CARLOS GARAICOA If you have a glass house...
Opening reception with the Artist
Friday, November 8, 2013, 6–9 p.m.
ARTWEEKEND MUNICH 2013
November 8–10, 2013
Friday, 6–9 p.m.
Sat and Sun, 11 a.m.–6 p.m.
Carlos Garaicoa and Okwui Enwezor,
Director Haus der Kunst Munich
Saturday, November 9, 2013, 6 p.m.
November 9, 2013 – January 11, 2014
The gallery will be closed
December 21, 2013 – January 7, 2014
Carlos Garaicoa is one of the most influential, politically engaged artists of his generation. For the exhibition If you have a glass house... at the Barbara Gross Galerie he casts a critical eye upon the connections among architecture, ideology, and power structures.
Garaicoa‘s multimedia work revolves around urban spaces, which the artist regards as a mirror of social realities, as well as a stamp that leaves its mark on them. In the 1990s, his hometown of Havana served as the starting point for his aesthetic forensics, but ever since his work was seen at the Documenta 11 Garaicoa has been developing it in an increasingly international context, relating it to the social and historical circumstances of each exhibition site. To the tendency of each system to capture dominant power structures in enduring stone and concrete, the artist replies with fragile, temporary architecture: contours of buildings made out of thin threads, architectural models out of rice paper and glass, or slowly dissolving miniature cities made of sugar or wax are humane alternative designs to the immortal ambitions of political dogma.
The question of the guilt and innocence of architectural forms serves as a parentheses for the works that Garaicoa has created for the exhibition in Munich. At the center of the show are two iconic buildings, whose symbolic language is exposed by the artist’s deliberate shifts in size and material: the German Federal Bank headquarters in Frankfurt and the Haus der Kunst in Munich.
The gold miniature Bundesbank is kept like a gem in a massive steel vault; in this setting, it is like an ironic commentary on the way that the financial sector is fetishsized. Garaicoa confronts the site of economic power in the thin, reflective gold leaves of his Portfolio with the rage coming from the streets over the excesses of the economic crisis. They are inscribed with words such as Chorizos (thieves), Puppets, or Basta—fragments of text from protest posters from Spain, Ireland, Italy, Portugal, and Greece—which, taken out of the critical context and enhanced with a shiny surface, are themselves caught up in contradictions.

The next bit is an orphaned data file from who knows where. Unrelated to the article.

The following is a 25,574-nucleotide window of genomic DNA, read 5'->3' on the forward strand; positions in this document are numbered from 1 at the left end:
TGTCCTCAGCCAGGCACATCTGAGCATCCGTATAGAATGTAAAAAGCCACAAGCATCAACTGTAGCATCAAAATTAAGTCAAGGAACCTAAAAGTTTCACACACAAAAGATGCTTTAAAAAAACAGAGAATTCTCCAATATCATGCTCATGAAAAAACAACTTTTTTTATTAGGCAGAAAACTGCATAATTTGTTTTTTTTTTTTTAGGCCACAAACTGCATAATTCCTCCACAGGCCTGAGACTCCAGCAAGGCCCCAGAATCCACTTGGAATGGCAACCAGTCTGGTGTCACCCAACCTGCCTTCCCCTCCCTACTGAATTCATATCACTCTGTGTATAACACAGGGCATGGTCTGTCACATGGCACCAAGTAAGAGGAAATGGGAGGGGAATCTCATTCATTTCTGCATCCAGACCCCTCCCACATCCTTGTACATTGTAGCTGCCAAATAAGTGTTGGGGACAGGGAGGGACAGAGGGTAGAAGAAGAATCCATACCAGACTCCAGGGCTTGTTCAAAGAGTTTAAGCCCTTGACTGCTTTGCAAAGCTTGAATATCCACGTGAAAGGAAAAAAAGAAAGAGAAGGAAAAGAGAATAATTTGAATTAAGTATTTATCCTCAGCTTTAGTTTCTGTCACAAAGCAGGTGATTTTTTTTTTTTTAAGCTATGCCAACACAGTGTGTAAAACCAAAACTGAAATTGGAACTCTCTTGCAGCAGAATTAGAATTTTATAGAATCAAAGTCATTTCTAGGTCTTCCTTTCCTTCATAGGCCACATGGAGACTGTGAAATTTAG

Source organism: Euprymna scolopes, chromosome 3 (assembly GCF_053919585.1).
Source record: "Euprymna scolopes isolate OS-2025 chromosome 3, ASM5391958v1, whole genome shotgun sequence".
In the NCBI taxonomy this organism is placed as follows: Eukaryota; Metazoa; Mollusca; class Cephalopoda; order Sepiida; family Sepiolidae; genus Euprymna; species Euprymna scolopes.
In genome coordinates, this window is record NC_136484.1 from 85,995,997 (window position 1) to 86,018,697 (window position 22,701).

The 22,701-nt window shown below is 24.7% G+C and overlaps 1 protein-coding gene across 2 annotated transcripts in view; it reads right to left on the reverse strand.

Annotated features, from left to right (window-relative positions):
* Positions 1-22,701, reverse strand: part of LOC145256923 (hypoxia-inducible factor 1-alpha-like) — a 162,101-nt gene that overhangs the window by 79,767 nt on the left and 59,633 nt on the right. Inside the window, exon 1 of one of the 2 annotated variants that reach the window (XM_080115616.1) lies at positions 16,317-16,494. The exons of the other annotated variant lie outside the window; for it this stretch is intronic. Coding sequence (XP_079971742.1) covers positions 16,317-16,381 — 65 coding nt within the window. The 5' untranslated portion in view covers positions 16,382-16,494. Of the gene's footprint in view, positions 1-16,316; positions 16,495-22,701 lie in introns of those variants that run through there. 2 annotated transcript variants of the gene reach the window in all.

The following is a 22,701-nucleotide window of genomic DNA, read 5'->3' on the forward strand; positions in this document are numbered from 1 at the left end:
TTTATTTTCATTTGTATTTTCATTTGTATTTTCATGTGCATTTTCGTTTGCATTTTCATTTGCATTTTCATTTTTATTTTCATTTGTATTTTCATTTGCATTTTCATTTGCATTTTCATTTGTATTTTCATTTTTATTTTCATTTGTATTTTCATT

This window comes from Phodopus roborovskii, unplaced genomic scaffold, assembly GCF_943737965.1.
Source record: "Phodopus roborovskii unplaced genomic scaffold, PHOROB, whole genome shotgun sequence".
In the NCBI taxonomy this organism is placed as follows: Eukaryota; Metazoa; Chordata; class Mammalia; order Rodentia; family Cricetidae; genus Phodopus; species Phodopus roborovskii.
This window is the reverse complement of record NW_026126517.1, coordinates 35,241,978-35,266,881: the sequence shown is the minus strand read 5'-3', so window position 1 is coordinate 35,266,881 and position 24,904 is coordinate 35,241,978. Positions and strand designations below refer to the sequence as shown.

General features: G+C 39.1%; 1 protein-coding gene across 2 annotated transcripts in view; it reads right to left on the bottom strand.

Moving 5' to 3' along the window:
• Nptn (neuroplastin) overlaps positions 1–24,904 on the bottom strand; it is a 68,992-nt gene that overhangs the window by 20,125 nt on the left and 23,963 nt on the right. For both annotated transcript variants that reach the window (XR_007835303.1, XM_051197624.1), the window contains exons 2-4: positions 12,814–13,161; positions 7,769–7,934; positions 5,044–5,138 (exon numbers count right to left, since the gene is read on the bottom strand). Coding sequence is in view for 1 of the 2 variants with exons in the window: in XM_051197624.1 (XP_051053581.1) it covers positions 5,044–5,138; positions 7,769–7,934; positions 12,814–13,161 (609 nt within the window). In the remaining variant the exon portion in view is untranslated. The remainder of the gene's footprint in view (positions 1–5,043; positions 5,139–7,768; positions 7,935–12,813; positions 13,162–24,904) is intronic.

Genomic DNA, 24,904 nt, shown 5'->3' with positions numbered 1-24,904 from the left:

With the glass model of Haus der Kunst Garaicoa is also recalling a theme that has not lost any of its currency: the abuse of art as an instrument of power. The fragile plates of glass that Garaicoa has used to build the model of the monumental, neoclassical building not only counteract the hollow emotionalism of the overwhelming National Socialist architecture, but they also bring to mind images of the shop windows broken during the night of the Third Reich pogrom in 1938, which signaled the start of the public and systematic persecution of the Jews in Germany. This complex of works is rounded off by The serial killer book shelf: a collection of political writings by Mao, Stalin, and Hitler, books that have been found in the collections of serial killers; cast bronze statuettes of athletes modeled after those in Leni Riefenstahl’s Olympia films of 1938 serve as bookends.
Carlos Garaicoa, born 1967 in Havana, lives and works in Madrid and Havana. Participation in the Sydney biennial 2012, Havana biennial 2012, 2000, 1997 and 1994, the São Paulo biennial 2004 and 2011, the Venice biennial 2009 and 2005 and Documenta11 in 2002. Solo shows among others: The Institute of Contemporary Art, Sofia / Kunsthaus Baselland, Basel / Kunstverein Braunschweig, 2012; Irish Museum of Modern Art - IMMA, Dublin, 2010; Museo de Arte Moderno Medellín, 2010; Contemporary Art Museum, IRA, Tampa, Florida, 2010; La Caixa Cultural, Rio de Janeiro, 2008; Royal Ontario Museum, Toronto, 2006; La Fundación Caixa, Barcelona, 2003. Works are among others in the collections of Tate Modern, London, the Museum of Modern Art (MoMA), New York, the Museum of Contemporary Art (MOCA), Los Angeles, the Museo Centro de Arte Reina Sofía, Madrid, and the Centre Pompidou, Paris.